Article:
The Small Back Room Review
Given their trademark logo of an arrow striking the centre of a colourful target and the visual delights of films like Black Narcissus and The Red Shoes, it is sometimes a shock to encounter black and white Powell and Pressburger. Obviously, the Archers made many films that way, but the position of The Small Back Room in their careers coming after the two films I mention makes it seem a bit of a visual exsanguination. With this film it is tempting to quote Marious Goring's line about the lack of technicolor in A Matter of Life and Death, except here that quality is far from denoting a heavenly setting.
The subject matter of the film is bleaker and more personal than preceeding works as it deals with the reawakening of Sammy Rice from the shabby universe of his own fear. Played by the physically imposing David Farrar, he is a scientist working on government projects intended to help the war effort. Set in 1943, some years previouly Rice has lost one of his feet and despair has eaten him up ever since. His life is a battle with the bottle that he uses to self medicate and a repressed relationship with Susan, who in the film version lives across the hall. Sammy works for a slug of a boss who cares much for personal advancement and little for giving the military what they need. Sammy despairs of the idiocy of minister, the lies of civil servants and his own ambition has become lost in himself.
The story revolves around a mystery German booby trap which is baffling and destroying civillians and men in uniform who come across it. Our first encounter with it's handiwork is when Sammy and Stuart, an army bod who brings Rice into the investigation, quiz a dying soldier about his metallic murderer. The misery of this sequence with its destruction of youth and innocence compounded by the two men interrogating and hastening the death of the soldier, illustrates the dreadful world as Rice sees it. Later the device will serve as the catalyst for Rice's restoration and his victory over the demons that taunt him.
According to Nick James' excellent essay that accompanies the DVD, the Archers were at odds over this project, with Powell the enthusiast for it. Looking at his later films, it's not hard to see that this story of a man overcoming his experiences and his misfortune would interest the director of Peeping Tom, another tale of a personality at war with itself. This internal battle is the central concern of the film and the Archers use the sexuality that both Farrar and Byron brought to their roles in Black Narcissus in very different ways here as Sammy's spiritual restoration is underlined by a physical one. This more intimate focus also leads to the images and sequences of the film being far less florrid than earlier works, with only a suprememly comic government meeting and a magnificent alcoholic nightmare to disturb a realistic tone.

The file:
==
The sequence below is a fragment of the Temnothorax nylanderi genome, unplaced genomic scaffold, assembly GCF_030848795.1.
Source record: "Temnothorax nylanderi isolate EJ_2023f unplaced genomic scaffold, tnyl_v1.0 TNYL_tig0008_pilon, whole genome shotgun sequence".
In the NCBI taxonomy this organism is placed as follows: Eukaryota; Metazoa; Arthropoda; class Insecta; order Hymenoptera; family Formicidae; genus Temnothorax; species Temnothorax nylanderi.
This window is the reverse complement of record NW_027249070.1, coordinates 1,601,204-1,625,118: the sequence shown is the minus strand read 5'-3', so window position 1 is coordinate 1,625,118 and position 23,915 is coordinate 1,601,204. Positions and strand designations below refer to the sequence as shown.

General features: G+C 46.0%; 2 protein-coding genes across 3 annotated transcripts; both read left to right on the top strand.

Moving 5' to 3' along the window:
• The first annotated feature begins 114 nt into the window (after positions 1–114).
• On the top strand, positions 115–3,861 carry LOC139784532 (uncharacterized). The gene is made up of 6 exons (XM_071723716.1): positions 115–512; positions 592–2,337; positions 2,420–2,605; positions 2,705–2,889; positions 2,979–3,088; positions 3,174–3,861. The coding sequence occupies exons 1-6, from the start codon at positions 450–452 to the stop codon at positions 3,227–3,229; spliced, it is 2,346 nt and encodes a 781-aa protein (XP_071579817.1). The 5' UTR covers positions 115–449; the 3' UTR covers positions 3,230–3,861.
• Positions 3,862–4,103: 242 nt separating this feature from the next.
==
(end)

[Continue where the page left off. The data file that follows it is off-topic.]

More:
If the gallantry and wider sense of the world common in the Archer's films is missing here, it is made up for by a terrific key sequence where Rice defuses the booby trap. Tense, stumbling and filled with dread, Farrar sweats his way through the machinations of his ticking adversary. His eventual victory is the foundation of his recovery, but his very survival is also wholly dependent on inspired guesswork and unflinching application. Out in the field, on a beach the exposed Rice defeats the demons of dark corridors and harsh memories - it is in public that the personal is exorcised, not in the private and hidden domain of film's title.
The Small Back Room is a welcome surprise in the Archer's filmography. A film more interested in interior concerns rather than global or universal ones.
Transfer and Sound
Criterion's restored transfer from a BFI master positive is excellent. You can quibble, and should, about their continued practice of windowboxing, but the contrast is superb and the image as sharp as you could reasonably expect a sixty year old film to be. Grain looks very natural and edges are not obviously enhanced.
The single monaural audio track is very clear throughout with rare moments of pops but again surprisingly clean for its age.
Discs and Special Features
This dual layer disc features a commentary from Charles Barr, who is aptly described as a film scholar as this is a very full commentary, ably prepared which reads the film and adds much background detail as well. There isn't a great deal of warmth or humour involved, but if you are in the mood for a seriously well informed take on the movie, this is just the job.
The interview with Chris Challis allows him to talk about meeting Powell on Thief of Baghdad and ending up working as the Camera Operator on A Matter of Life and Death. He is complimentary about Byron and examines the Archer's partnership in conclusion. Challis is warm and likeable and a good talker.
Powell himself is heard in almost fifty minutes of audio excerpts from his dictation for his autobiography describing working with Alex Korda and the film's reception:
"The critics said it was the bestpicture that Powell and Pressburger had ever made. The public might have agreed with them, but they didn't go to see it"
The booklet that comes with the disc includes Nick James essay on the film which is very good, chapter stops and details about the transfer. It is quite slight but beautifully produced.
Atypical Archers fare, but very good nonetheless. This is a fine treatment from Criterion.